Service La Mer de Mathurin Méheut
Colette admired Marie-Anne Le Minor's creative energy, her boundless dynamism and her incredible spirit of enterprise. Health problems intervened and prevented Colette writing the book that Marie-Anne had commissioned from her on the art of embroidery but, on the other hand, she did write, and with her customary verve, a superb catalogue of the LE MINOR dolls with their dazzling embroidered costumes.
LE MINOR dolls proved to be such a success that they were sold in the Magasin Blancs in Paris and at Orly airport. In the 1960s, Air France even offered them to first class passengers.
Colette à sa table de travail au Palais Royal
As for the book entitled Broderies de Bretagne , it was published by Editions Le Minor in 1946, illustrated by Mathurin Méheut and its text was written by the writer Jean de la Varende (1887-1959). It was born from the will of Marie-Anne Le Minor who has collected decades of Breton costumes with exquisite colorful embroidery.
Another encounter led to the creation of another wing of production for LE MINOR. When on his way to the Abbey of Landevennec, Dom Robert (the artist-monk) met Marie-Anne Le Minor. She was already an admirer of his tapestry-designs which were then woven by the Manufacture d'Aubusson. She asked for his permission to have them embroidered at Pont-l'Abbé, an offer which he politely declined. Marie-Anne was dissatisfied with this outcome, and she decided to ask one of her staff to embroider one of Dom Robert's designs from a postcard.
She sent the artist the completed work. Moved by her determination, and even more by the result which imbued his design which such strength and relief, he finally agreed to allow the Maison LE MINOR to produce embroidered versions of all his cartoons. His embroidered tapestries are still created on-site in our Pont-L'Abbé workshops.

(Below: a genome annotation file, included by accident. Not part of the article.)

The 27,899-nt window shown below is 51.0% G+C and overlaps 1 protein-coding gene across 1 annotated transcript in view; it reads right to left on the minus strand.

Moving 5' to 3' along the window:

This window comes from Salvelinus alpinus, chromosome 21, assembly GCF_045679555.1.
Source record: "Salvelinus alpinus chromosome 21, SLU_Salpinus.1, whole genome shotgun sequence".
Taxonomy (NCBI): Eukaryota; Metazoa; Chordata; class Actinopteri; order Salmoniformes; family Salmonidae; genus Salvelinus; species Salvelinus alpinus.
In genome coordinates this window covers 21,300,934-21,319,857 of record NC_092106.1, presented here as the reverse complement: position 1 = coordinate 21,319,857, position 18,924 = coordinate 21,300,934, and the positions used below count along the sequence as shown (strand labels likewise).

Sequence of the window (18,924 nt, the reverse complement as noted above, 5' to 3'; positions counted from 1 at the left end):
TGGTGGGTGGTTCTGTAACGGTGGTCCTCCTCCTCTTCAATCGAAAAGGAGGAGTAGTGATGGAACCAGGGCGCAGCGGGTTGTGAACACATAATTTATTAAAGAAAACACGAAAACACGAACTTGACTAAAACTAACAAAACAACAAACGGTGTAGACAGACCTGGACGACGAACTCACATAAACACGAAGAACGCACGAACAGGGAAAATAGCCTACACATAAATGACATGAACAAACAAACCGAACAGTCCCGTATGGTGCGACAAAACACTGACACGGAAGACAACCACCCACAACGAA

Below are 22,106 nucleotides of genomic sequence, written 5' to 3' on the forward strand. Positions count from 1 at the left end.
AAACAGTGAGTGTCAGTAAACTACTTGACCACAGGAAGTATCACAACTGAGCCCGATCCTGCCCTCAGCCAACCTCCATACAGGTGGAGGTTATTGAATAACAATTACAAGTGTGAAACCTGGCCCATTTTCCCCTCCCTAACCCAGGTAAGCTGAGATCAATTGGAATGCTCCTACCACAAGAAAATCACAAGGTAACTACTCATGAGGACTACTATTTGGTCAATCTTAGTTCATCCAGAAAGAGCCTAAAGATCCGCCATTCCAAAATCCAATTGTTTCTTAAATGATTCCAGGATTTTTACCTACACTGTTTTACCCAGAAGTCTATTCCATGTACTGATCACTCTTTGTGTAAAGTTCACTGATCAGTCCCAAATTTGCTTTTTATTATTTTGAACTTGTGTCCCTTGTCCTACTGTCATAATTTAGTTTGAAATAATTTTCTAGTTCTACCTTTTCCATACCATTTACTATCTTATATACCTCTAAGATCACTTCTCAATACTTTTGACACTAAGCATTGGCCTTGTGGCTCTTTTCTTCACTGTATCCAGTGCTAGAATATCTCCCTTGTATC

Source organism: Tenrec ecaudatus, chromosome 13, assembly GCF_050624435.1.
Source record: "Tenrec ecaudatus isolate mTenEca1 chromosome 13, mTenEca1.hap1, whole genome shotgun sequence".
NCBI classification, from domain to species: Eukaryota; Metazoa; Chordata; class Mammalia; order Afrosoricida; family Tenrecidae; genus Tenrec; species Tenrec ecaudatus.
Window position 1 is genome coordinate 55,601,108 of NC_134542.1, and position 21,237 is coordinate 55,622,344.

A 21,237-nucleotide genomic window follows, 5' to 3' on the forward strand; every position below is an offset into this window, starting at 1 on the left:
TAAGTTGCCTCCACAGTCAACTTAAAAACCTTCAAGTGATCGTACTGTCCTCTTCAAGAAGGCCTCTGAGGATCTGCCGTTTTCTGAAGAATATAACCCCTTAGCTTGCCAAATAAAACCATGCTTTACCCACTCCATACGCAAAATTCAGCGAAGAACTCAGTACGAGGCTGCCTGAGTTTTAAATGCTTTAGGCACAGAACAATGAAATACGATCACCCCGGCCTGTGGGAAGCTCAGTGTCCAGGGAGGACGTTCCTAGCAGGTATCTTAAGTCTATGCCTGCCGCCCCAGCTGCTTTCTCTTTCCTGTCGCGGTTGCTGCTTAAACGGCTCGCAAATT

The tapestries and the embroidered and printed table-linen were becoming a reference [point] for Brittany's heritage. For many lovers of art and culture, a visit to Le Minor is a sacred rendez-vous of the holidays. / This was the case for instance for Georges and Claude Pompidou who, as neighbours, were both clients and devotees.
Pierre Toulhoat (1923-2014), the immensely talented Breton artist, also created for LE MINOR a large number of cartoons for embroidered tapestries and a wealth of drawings and sketches for house-linen, printed and embroidered, as well as a collection of jewellery in gold and silver inspired by the landscape and legends of Brittany.
Thus, over the years, the Maison LE MINOR has enriched its collection of pencil preparatory drawings, gouaches, patterns of all sizes.
Marie-Anne's sons, Jacques and Jean Le Minor, followed by her grand-son Gildas, continued unceasingly, and with the same creative energy and talent of their respective mother and grand-mother, putting the emphasis on the exceptional savoir-faire and the tradition of quality and openness which were always the trade-mark of the Maison LE MINOR. Jacques and Jean developed the embroidered tapestry side of the business, and Gildas that of religious banners.
From these works still derive many LE MINOR contemporary creations, and it is these which give them their distinctive character, at one and the same time profoundly anchored in the Bigouden region, and more broadly in Brittany, yet with a timeless and universal appeal. The artistic heritage and tradition of LE MINOR lives on, and we are proud of the fruitful collaborations we are developing with talented contemporary artists both from Brittany and beyond.
In March 2019, Dr Thierry Morel, an art historian and curator acquired the Maison LE MINOR in order to perpetuate this invaluable savoir-faire and develop the breadth of its artistic creativity for the years to come.